Northern Somalia feeling effects of famine, says World Vision
Internal migration puts pressure on communities already struggling to cope
GAROWE, Somalia, July 29, 2011 /CNW/ - The situation in northern Somalia is increasingly dire as communities face rising levels of acute malnutrition, plus mounting pressure from the inflow of internally displaced people (IDP) escaping famine and conflict in the south, says World Vision.
"We're seeing an increasing number of people searching for food and water," says Mike Weickert, World Vision Canada's Director of Humanitarian and Emergency Affairs, who is currently in the Puntland region of northern Somalia. "Conditions in the north are rapidly deteriorating, forcing families to make desperate decisions."
More than half the Somali population of 3.7 million require humanitarian assistance, an increase of 35 per cent from 2.4 million at the beginning of the year.
Host communities are increasingly anxious as more people arrive in Puntland daily, seeking shelter, food, water and safety. This region has endured seven consecutive years of poor rainfall. Water catchments have dried up, forcing people and animals to share limited water supplies, a risky coping mechanism which causes waterborne disease, particularly in young children and the elderly.
According to the World Health Organization, acute malnutrition rates across southern Somalia range between 20 to 30 per cent. Among Somali refugees who have arrived in Ethiopia, the rates are between 45 to 47 per cent.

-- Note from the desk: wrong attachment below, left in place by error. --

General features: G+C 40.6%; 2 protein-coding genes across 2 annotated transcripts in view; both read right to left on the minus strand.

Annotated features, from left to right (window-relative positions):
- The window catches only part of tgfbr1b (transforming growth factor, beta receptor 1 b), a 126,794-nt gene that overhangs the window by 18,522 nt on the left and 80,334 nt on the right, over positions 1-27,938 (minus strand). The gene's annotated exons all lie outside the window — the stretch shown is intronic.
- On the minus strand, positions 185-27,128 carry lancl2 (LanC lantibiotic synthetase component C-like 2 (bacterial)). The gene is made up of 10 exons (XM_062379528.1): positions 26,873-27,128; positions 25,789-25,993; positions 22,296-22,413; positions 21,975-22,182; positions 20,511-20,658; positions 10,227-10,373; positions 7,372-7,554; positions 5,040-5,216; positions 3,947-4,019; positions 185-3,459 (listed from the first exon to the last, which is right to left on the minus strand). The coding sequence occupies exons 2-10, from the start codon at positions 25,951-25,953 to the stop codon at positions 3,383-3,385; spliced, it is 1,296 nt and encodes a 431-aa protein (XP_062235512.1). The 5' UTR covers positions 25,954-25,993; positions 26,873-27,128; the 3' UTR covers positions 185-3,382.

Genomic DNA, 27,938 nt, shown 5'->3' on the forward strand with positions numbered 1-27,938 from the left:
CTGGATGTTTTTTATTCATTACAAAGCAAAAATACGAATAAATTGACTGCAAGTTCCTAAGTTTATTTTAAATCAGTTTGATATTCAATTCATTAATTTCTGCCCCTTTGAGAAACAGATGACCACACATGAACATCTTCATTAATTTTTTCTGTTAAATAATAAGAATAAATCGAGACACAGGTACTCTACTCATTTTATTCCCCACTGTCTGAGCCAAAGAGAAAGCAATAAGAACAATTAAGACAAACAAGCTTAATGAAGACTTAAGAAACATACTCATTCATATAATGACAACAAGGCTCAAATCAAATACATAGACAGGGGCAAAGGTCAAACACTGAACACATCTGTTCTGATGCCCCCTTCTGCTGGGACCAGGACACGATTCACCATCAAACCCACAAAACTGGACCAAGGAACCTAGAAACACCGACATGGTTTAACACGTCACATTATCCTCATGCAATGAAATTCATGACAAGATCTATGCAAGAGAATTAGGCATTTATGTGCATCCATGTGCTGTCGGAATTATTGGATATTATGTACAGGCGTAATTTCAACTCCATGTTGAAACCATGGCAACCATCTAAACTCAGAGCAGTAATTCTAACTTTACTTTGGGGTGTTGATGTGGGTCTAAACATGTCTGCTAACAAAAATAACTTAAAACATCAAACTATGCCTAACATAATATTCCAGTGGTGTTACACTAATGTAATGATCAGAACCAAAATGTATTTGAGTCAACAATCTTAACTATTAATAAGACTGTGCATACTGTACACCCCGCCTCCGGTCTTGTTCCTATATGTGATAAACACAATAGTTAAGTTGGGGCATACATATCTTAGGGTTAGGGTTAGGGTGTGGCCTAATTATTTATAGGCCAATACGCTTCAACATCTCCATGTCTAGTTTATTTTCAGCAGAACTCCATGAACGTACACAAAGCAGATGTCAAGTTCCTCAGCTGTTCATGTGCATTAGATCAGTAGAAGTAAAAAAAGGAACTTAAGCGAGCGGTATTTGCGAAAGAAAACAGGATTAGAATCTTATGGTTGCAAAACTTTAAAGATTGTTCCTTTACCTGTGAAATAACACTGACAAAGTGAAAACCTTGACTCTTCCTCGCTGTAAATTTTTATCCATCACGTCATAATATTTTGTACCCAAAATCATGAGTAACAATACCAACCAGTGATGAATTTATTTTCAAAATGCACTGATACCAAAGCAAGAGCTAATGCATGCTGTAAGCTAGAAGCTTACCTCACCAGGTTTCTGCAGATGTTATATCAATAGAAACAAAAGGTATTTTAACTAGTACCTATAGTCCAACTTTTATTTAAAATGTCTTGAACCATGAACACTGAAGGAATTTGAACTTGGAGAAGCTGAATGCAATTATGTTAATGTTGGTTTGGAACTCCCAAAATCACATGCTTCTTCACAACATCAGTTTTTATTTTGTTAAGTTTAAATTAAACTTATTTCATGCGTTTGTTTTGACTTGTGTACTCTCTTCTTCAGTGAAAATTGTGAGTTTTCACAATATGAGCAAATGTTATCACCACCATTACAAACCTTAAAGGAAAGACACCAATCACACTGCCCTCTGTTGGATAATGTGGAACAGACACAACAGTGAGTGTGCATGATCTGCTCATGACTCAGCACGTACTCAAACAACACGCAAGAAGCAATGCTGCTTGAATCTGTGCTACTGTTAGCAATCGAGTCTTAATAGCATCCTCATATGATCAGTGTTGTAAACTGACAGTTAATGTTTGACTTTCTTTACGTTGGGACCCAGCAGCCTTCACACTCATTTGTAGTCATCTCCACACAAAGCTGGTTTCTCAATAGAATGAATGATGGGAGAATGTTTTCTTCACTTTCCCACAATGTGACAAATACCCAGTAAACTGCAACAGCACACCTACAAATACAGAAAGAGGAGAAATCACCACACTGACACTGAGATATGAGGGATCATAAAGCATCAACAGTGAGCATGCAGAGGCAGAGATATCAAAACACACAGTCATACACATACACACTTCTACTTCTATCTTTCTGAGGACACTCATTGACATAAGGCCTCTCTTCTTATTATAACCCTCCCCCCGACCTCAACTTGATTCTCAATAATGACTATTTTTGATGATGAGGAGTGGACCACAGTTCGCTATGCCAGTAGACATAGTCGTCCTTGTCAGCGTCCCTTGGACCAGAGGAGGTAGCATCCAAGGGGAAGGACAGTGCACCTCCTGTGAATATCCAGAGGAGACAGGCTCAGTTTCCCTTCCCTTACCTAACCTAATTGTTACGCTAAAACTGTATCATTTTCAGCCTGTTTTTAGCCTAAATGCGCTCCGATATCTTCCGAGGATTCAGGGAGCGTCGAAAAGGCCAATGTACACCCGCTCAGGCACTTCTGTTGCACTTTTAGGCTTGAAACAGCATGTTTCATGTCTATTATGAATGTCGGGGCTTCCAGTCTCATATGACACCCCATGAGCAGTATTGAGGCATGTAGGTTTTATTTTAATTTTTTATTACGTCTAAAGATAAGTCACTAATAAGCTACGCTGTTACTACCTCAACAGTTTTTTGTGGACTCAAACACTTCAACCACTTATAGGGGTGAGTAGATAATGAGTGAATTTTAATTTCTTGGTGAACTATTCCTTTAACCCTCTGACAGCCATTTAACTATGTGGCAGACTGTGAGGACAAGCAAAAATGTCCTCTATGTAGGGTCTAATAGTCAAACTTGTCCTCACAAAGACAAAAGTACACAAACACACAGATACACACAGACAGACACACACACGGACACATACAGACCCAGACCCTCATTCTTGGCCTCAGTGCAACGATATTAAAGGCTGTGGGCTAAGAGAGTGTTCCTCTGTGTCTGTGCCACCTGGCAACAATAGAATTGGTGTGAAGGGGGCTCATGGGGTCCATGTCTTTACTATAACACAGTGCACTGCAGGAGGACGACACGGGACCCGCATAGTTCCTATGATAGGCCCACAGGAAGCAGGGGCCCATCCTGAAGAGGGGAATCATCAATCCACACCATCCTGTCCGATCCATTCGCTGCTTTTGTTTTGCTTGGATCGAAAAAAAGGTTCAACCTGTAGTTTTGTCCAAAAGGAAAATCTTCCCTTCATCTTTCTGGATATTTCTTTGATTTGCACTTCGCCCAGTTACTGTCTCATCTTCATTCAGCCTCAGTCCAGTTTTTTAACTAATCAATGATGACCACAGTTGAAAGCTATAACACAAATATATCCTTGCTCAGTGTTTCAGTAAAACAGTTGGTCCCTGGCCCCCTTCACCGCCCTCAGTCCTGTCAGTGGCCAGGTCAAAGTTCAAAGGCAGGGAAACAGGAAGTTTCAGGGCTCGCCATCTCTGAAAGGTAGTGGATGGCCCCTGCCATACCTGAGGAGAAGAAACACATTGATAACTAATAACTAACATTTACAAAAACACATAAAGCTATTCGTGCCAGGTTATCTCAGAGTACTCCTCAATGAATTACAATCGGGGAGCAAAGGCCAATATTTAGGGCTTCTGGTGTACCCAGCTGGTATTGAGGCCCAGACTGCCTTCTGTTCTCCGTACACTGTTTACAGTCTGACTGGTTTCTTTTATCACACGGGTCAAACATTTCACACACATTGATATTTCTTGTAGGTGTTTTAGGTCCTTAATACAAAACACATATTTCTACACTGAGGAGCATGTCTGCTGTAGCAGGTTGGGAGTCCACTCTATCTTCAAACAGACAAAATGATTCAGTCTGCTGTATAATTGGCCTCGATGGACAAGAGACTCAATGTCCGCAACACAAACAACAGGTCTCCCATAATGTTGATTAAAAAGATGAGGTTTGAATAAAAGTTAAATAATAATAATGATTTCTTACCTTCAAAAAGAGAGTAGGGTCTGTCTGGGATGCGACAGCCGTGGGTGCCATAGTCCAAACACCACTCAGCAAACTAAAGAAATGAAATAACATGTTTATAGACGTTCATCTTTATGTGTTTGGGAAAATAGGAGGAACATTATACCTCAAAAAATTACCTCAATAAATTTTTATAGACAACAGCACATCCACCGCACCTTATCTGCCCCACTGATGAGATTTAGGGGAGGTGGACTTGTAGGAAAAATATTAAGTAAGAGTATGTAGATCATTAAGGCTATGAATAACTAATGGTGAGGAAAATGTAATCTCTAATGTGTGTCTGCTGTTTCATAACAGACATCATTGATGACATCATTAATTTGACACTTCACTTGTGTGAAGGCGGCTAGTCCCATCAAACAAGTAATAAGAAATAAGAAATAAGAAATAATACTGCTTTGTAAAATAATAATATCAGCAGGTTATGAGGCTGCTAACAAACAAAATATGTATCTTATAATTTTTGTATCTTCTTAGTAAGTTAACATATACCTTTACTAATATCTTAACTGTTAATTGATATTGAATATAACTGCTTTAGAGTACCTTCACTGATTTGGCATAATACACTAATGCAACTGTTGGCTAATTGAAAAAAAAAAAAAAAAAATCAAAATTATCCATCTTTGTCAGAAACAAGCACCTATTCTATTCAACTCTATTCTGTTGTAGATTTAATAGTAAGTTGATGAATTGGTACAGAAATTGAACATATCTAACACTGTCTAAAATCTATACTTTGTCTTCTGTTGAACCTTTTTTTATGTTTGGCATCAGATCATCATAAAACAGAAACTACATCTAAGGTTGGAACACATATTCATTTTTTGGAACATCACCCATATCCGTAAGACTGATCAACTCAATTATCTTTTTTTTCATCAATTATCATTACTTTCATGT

World Vision response
World Vision has been working with communities in Somalia since 1992, and began programs in Puntland in October 2010. The agency is currently reaching out to 46,000 people in Puntland and Somaliland, addressing the challenges of both local communities and the growing IDP populations. This support includes providing specialized emergency nutrition programs, clean water, and food-for-work activities.
A key World Vision project, in partnership with the Canadian International Development Agency (CIDA), is providing emergency water, sanitation and health care, including the treatment of severe acute malnutrition in children.
How Canadians can help
Canadians can contribute to World Vision Canada's Horn of Africa relief effort by visiting worldvision.ca or calling 1-800-268-5528.
Note to media: Mike Weickert is available for interviews (telephone or Skype) from Garowe in the Puntland region of northern Somalia until Sunday, July 31. To arrange an interview, please contact one of World Vision's media staff listed below. Note that Somalia is seven hours ahead of Eastern Daylight Savings Time.
World Vision is a Christian relief, development and advocacy organization dedicated to working with children, families and communities to overcome poverty and injustice. World Vision serves all people regardless of religion, race, ethnicity or gender. Visit our News Centre at worldvision.caFor further information:
Bob Neufeld - Tel. 905-565-6200 ext 3265, mobile 647-622-2045, Bob_Neufeld@worldvision.ca
Darryl Konynenbelt - Tel. 905-565-6200 ext 2496, mobile 416-669-2602, Darryl_Konynenbelt@worldvision.ca